In the MIX With a SIX! Why You Should Consider a 600 cc Mountain Sled
Prior to a pandemic-related boost, the snowmobile industry had been contracting and a walk through a modern dealership will help with some clues as to why.
For someone who was pumped after watching some videos on Instagram, the lineup and price tags will start at $15K, all before buying a trailer, onesie, airbag and don’t forget the $250 spare belt. Of course, you are different—you’re a hard-charging mountain slayer. Three hours to change and index spark plugs priced like 12-year-old scotch is well worth it.
The problem for manufacturers is that they must build what sells. The arms race of mountain sleds has replaced the Snocross of the ‘90s and the ovals of the ‘70s for technical advancement. The Average Joe doesn’t want to be left behind so an 850 with a 165 must be what it takes. We are all excited by the tech and capabilities of the new iron, and that’s what every video and magazine article must focus on.
The truth is that the machinery has far outstripped the capabilities of almost all the riders. My other love, Motocross, is very similar. The showroom floor and starting lines are littered with titanium valve 450 cc monsters. That’s great and wonderful, but James Stewart could come out of retirement, jump on a 15-year-old 125 two-stroke and kick the ass of all but maybe 20 guys in the world.
Here is what I’m asking you to do. Buy a 600!
Don’t laugh, these sleds have been relegated to wife, kid and spare sled duty for too long. Change the paradigm to focus on fun and realize there is no correlation between cc and enjoyment. In fact, a 600 is WAY more fun.
“Give that sled back to your sister,” is what I was told in the parking lot by a proud 800 owner back in 2013 when I unloaded my 600 Pro. Subsequent events proved to be very upsetting for my tormentor as the little 6 ripped and zippered its way all around and above where the 8 could go. Of course, apples to apples and even rider skills will have the higher displacement come out ahead, but just think of the street cred of being in the mix with a six!
Why You Should Consider a 600 cc Mountain Sled
It has been a long time since a stock 600 cc mountain sled couldn’t get you anywhere in the alpine. One of the benefits of a six include having fuel leftover at the end of a hard day and no more snowy refills at the cabin!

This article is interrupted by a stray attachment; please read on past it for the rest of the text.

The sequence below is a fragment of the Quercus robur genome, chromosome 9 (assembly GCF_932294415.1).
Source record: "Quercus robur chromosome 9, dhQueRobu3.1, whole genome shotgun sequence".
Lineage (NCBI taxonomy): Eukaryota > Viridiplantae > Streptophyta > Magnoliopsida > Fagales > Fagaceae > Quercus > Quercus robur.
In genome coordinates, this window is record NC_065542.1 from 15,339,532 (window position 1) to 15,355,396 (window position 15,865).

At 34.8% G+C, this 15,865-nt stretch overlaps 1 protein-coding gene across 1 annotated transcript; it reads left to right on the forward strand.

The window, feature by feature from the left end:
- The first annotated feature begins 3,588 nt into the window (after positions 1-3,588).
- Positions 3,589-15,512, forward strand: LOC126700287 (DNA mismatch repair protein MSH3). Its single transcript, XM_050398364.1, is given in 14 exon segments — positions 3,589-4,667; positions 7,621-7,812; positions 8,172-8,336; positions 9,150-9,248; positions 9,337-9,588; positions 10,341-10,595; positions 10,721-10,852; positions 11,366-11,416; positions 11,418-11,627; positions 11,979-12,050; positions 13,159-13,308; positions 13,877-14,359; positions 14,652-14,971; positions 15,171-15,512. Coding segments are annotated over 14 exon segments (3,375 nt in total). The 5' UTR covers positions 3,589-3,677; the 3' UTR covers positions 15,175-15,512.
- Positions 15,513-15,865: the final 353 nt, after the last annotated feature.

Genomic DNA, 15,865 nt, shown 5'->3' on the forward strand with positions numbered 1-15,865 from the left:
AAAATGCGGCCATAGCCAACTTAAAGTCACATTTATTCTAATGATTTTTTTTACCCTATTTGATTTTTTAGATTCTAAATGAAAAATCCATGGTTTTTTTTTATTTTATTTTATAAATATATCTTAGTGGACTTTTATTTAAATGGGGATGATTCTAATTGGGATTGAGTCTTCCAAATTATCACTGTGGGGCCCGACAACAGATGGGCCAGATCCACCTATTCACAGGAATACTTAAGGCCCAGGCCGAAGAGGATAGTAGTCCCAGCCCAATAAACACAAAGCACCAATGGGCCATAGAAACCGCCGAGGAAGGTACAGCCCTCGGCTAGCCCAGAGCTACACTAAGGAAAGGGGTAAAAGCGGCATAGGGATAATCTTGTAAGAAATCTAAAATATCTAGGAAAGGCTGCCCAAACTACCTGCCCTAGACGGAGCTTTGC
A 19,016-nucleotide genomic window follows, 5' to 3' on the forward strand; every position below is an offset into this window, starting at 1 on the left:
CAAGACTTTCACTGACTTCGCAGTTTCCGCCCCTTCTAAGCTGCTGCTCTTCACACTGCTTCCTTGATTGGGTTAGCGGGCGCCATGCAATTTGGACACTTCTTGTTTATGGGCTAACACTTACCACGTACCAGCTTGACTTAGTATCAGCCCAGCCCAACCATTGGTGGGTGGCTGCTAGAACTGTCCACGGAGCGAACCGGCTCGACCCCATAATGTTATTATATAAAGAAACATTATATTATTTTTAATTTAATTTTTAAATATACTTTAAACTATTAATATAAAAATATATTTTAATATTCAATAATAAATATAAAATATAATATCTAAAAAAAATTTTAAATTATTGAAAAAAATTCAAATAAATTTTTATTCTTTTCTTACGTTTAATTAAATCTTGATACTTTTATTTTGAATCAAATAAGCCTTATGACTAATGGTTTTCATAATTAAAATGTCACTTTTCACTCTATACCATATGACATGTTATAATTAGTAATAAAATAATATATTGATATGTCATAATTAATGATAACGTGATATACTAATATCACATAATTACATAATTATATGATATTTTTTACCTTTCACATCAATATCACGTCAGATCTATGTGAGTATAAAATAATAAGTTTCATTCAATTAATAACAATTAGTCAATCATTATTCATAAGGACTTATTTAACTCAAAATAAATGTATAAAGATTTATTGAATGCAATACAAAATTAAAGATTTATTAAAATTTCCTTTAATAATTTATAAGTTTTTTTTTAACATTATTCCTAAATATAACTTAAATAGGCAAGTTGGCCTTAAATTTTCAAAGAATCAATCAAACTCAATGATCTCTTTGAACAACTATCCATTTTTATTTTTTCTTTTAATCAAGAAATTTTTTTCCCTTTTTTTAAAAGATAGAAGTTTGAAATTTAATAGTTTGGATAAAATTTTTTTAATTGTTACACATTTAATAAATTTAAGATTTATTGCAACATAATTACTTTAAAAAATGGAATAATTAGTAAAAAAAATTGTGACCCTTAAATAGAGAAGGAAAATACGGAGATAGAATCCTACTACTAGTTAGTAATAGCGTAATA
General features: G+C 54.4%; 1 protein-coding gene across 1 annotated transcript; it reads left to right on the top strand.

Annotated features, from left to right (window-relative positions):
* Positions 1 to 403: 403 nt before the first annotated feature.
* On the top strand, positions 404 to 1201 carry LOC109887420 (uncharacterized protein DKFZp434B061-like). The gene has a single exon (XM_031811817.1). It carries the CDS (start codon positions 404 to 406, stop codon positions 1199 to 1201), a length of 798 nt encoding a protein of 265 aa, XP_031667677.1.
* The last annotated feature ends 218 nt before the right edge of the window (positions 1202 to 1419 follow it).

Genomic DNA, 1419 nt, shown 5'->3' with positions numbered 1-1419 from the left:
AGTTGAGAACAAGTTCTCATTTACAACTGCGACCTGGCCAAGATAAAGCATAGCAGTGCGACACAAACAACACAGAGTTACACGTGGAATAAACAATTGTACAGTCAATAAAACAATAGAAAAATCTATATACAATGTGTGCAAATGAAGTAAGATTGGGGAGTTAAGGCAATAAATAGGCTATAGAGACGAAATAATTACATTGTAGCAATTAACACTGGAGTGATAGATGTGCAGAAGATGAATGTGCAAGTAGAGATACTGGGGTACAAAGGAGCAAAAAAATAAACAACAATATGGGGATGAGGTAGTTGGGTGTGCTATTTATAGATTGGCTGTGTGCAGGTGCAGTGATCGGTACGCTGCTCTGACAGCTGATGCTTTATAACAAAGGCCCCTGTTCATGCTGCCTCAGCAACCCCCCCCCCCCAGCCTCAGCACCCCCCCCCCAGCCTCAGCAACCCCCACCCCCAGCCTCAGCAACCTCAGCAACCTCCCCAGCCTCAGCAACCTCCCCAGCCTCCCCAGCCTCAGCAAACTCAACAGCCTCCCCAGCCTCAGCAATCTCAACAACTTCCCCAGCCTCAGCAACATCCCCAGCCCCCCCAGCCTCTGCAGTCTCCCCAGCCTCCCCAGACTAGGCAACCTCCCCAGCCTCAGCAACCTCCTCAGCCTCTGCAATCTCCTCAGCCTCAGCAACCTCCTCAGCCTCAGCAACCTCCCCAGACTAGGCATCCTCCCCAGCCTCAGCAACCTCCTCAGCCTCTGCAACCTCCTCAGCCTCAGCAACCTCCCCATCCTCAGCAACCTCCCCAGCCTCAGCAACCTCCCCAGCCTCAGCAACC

A 600 rips along so smoothly, you could put a champagne glass on the dash at idle and not spill a drop.
Another advantage is the difference in rotating mass. The gyroscopic effect is lessened, making it much easier to toss around.
Every big bore twin is a marvel of horsepower per cubic centimeter of displacement, but pistons that big are constantly trying to transform single pieces into multiple projectiles of flying shrapnel. When was the last time an 800 made it to 10,000 km on the odometer? Like the Tiger King, buying a big bore makes for great TV and parking lot puffery, but it’s just a matter of time before the master is in rebuild solitary, whining about that bitch Carole Baskin.
But the best argument comes from the real world. Consider this: Keith Curtis won a bunch of classes at this year’s Afton, Wyoming hillclimb. This is never a surprise for a beast like 711, but the fastest king run of the day was on his STOCK 600!
Sledders are funny. We spend tens of thousands of dollars to have the latest whiz bang turbo but don’t bother to upgrade the component that has the biggest effect: the rider. Why not snow check a 650 or 600 cc mountain sled and put that extra cash into more riding days, maybe one with Kuster or Burandt to learn how to do more with less?
What’s More Fun Than Being in the MIX on a SIX?
Think back to the most fun you have ever had on a sled.
For me, it was with Graham Guntrip on a deep day in Revelstoke, doubling on a Summit 500 after his mod blew up. We endoed, flipped, and scorpioned all day while that sweet little 500 sat idling waiting for the two giggling idiots to climb back on again.
I know it may seem crazy, but our industry could use a little diversity, and that could start with your spring order this year. Prove it to everyone that you are a good enough rider to run a 600.
Don’t believe Gregg? Check out our story on the capability of the Ski-Doo Summit SP 600R here.